Vitamin C vs Retinol
Which is Better for My Skin – Retinol or Vitamin C?
There are few ingredients that can claim to combat a multitude of skin issues, from acne and uneven skin tone to wrinkles and roughness. But Retinol and Vitamin C do that...and more! This powerhouse duo used together or on their own have significant benefits for all skin types – from oily, acne prone skin to dry mature skin.
But which one is better? Should I use both? How can I effectively incorporate them into my skincare regimen? Let’s start with explaining both and what they actually do for your skin.
What is retinol?
Retinol and retinoids are a vitamin A based topical treatment that is a proven and well researched anti-aging compound. Retinoids are stronger and available by prescription. Retinols are less concentrated and are available over the counter.
They both contain the active ingredient retinoic acid which promotes cell growth. It also blocks the enzyme that breaks down collagen.
Retinol first emerged on the skin care market as Retin-A in the 1970’s and was used as a treatment for acne. It was found to be effective at treating keratosis spots and hastening the rejuvenation of skin cells. Retinoids increase the production of collagen and stimulate blood vessels. This gives your skin give your skin a healthy glow.
What is Vitamin C?
Vitamin C is an antioxidant. It protects against free radical damage and UV exposure. It also blocks the production of pigmentation which fades dark spots and evens your complexion. Free radicals are molecules that have an uneven number of electrons. This allows them to react with other molecules essentially robbing them of electrons and damaging them. This causes stress to the body, leading to a number of diseases such as heart disease, cancer and diabetes as well as aging. There are also free radicals in the environment from cigarette smoke, pollution and pesticides, just to name a few.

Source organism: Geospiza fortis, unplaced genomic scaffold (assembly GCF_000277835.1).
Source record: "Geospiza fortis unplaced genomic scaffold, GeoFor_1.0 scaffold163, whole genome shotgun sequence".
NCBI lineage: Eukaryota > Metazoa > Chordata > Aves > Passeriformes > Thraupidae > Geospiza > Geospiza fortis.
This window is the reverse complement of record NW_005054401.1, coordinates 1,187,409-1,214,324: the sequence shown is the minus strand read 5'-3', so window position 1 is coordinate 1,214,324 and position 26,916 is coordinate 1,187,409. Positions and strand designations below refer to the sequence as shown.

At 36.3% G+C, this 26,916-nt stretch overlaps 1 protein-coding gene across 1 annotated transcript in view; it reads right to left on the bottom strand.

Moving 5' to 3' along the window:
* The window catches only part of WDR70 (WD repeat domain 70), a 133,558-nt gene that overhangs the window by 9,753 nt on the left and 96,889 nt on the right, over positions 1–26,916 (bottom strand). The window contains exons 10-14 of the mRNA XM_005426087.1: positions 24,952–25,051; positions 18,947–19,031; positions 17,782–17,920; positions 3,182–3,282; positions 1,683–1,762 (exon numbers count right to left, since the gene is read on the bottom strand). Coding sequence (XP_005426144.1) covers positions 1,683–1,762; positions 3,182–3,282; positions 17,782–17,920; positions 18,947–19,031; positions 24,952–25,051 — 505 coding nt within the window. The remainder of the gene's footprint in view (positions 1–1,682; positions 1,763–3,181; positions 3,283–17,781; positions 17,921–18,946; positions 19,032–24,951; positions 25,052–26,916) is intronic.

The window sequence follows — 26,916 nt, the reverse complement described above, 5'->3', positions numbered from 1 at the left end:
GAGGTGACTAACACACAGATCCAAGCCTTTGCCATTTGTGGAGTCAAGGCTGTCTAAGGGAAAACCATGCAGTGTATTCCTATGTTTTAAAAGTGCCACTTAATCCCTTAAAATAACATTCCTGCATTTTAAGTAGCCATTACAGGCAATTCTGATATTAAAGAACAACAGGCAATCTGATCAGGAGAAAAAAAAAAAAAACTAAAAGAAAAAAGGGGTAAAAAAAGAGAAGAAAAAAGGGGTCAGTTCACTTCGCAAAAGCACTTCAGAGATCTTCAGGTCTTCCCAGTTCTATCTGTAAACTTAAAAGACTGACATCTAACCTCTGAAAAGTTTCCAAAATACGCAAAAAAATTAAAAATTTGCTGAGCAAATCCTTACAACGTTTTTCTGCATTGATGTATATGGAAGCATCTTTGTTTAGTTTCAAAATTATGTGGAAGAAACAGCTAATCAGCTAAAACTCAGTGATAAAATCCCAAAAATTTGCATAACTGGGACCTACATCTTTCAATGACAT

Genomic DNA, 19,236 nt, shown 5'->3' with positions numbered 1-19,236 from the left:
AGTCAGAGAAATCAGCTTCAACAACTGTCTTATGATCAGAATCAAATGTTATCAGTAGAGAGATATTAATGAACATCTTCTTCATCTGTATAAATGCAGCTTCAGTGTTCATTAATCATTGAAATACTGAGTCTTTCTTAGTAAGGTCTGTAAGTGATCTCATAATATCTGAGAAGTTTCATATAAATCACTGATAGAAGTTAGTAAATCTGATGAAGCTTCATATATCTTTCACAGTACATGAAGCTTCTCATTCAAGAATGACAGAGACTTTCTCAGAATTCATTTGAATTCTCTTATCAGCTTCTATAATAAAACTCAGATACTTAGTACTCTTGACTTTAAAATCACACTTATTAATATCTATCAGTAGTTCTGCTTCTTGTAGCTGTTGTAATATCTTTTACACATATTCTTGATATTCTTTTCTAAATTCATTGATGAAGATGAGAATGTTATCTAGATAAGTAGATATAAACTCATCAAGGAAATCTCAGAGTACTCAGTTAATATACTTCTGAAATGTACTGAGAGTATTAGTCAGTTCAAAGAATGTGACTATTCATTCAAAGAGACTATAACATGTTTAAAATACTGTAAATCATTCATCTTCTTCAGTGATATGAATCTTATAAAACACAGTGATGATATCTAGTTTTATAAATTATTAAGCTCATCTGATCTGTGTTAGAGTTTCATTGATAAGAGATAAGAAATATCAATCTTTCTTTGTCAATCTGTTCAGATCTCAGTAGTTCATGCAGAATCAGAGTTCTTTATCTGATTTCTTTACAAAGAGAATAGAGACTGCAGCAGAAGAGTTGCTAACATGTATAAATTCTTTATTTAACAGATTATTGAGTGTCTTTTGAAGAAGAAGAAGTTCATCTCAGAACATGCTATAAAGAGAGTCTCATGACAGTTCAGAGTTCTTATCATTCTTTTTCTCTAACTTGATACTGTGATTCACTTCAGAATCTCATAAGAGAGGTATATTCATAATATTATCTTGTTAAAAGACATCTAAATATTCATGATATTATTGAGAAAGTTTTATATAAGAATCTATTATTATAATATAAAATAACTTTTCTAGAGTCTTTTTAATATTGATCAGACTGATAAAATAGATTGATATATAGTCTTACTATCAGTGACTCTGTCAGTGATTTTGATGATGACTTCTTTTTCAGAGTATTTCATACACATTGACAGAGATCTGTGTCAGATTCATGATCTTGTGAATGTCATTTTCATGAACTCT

An antioxidant is a molecule that is capable of “donating” electrons to free radicals while still remaining stable. This in turn, stabilizes the free radicals. We get antioxidants from our diet. Some of the most powerful antioxidant foods are berries, citrus fruit, dark leafy vegetables and fish. And we can apply antioxidants topically to combat the effect of free radicals on our skin. Vitamin C is an excellent antioxidant when used orally and topically.
Vitamin C that is ingested is great for maintaining overall health but has very few benefits for your skin. So, in order to reap the antioxidant and collagen boosting perks, you must apply topically.
What are the Main Differences?
As I just said, Vitamin C is an antioxidant. This means it helps to neutralize free radicals that can cause skin damage such as UV rays, pollution and smoking. It also brightens and evens your skin tone and corrects hyperpigmentation and dark spots.
According to Dr. Justine Kluk, a board-certified dermatologist, “Vitamin C has both corrective and preventative benefits for the skin. Two of the key hallmarks of skin aging are wrinkles and dark spots. If you want to reduce the appearance of these, it makes sense to start using Vitamin C regularly from your 20’s onwards.”
Retinol is a derivative of vitamin A. It works to prevents premature aging. It also reduces sagginess in skin.
Retinol can be used not only if you have a lot of aging skin issues and hyperpigmentation, but also on acne.
Cell turnover in your skin takes about a month – retinol can increase this rejuvenation to about every two weeks